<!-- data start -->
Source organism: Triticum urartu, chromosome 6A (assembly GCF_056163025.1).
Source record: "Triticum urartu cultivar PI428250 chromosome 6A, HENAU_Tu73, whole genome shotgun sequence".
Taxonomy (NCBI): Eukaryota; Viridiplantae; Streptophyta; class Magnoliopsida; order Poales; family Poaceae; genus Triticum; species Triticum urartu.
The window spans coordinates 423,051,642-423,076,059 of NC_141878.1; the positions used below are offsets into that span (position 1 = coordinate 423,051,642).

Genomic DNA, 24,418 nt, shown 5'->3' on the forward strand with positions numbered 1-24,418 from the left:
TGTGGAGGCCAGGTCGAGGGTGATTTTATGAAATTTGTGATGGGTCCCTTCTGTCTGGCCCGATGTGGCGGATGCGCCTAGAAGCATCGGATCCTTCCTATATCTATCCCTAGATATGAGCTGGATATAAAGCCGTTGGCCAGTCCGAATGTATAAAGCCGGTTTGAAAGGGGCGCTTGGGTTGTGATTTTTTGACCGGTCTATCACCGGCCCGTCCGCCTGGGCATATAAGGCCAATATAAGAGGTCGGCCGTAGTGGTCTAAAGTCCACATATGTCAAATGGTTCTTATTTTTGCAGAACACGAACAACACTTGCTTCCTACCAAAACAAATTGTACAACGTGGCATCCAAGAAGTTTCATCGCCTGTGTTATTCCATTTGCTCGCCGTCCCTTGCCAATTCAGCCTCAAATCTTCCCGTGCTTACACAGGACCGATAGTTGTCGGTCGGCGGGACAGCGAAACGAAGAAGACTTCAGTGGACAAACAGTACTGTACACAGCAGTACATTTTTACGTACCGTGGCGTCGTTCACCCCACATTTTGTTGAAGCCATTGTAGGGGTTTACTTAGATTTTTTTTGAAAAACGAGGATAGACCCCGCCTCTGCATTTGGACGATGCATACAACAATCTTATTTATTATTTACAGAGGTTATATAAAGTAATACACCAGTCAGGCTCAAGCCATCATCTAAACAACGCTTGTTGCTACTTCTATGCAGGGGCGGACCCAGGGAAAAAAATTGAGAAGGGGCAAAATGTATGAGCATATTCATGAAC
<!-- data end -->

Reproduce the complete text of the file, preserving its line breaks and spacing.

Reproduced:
Source organism: Triticum urartu, chromosome 6A (assembly GCF_056163025.1).
Source record: "Triticum urartu cultivar PI428250 chromosome 6A, HENAU_Tu73, whole genome shotgun sequence".
Taxonomy (NCBI): Eukaryota; Viridiplantae; Streptophyta; class Magnoliopsida; order Poales; family Poaceae; genus Triticum; species Triticum urartu.
The window spans coordinates 423,051,642-423,076,059 of NC_141878.1; the positions used below are offsets into that span (position 1 = coordinate 423,051,642).

Genomic DNA, 24,418 nt, shown 5'->3' on the forward strand with positions numbered 1-24,418 from the left:
TGTGGAGGCCAGGTCGAGGGTGATTTTATGAAATTTGTGATGGGTCCCTTCTGTCTGGCCCGATGTGGCGGATGCGCCTAGAAGCATCGGATCCTTCCTATATCTATCCCTAGATATGAGCTGGATATAAAGCCGTTGGCCAGTCCGAATGTATAAAGCCGGTTTGAAAGGGGCGCTTGGGTTGTGATTTTTTGACCGGTCTATCACCGGCCCGTCCGCCTGGGCATATAAGGCCAATATAAGAGGTCGGCCGTAGTGGTCTAAAGTCCACATATGTCAAATGGTTCTTATTTTTGCAGAACACGAACAACACTTGCTTCCTACCAAAACAAATTGTACAACGTGGCATCCAAGAAGTTTCATCGCCTGTGTTATTCCATTTGCTCGCCGTCCCTTGCCAATTCAGCCTCAAATCTTCCCGTGCTTACACAGGACCGATAGTTGTCGGTCGGCGGGACAGCGAAACGAAGAAGACTTCAGTGGACAAACAGTACTGTACACAGCAGTACATTTTTACGTACCGTGGCGTCGTTCACCCCACATTTTGTTGAAGCCATTGTAGGGGTTTACTTAGATTTTTTTTGAAAAACGAGGATAGACCCCGCCTCTGCATTTGGACGATGCATACAACAATCTTATTTATTATTTACAGAGGTTATATAAAGTAATACACCAGTCAGGCTCAAGCCATCATCTAAACAACGCTTGTTGCTACTTCTATGCAGGGGCGGACCCAGGGAAAAAAATTGAGAAGGGGCAAAATGTATGAGCATATTCATGAAC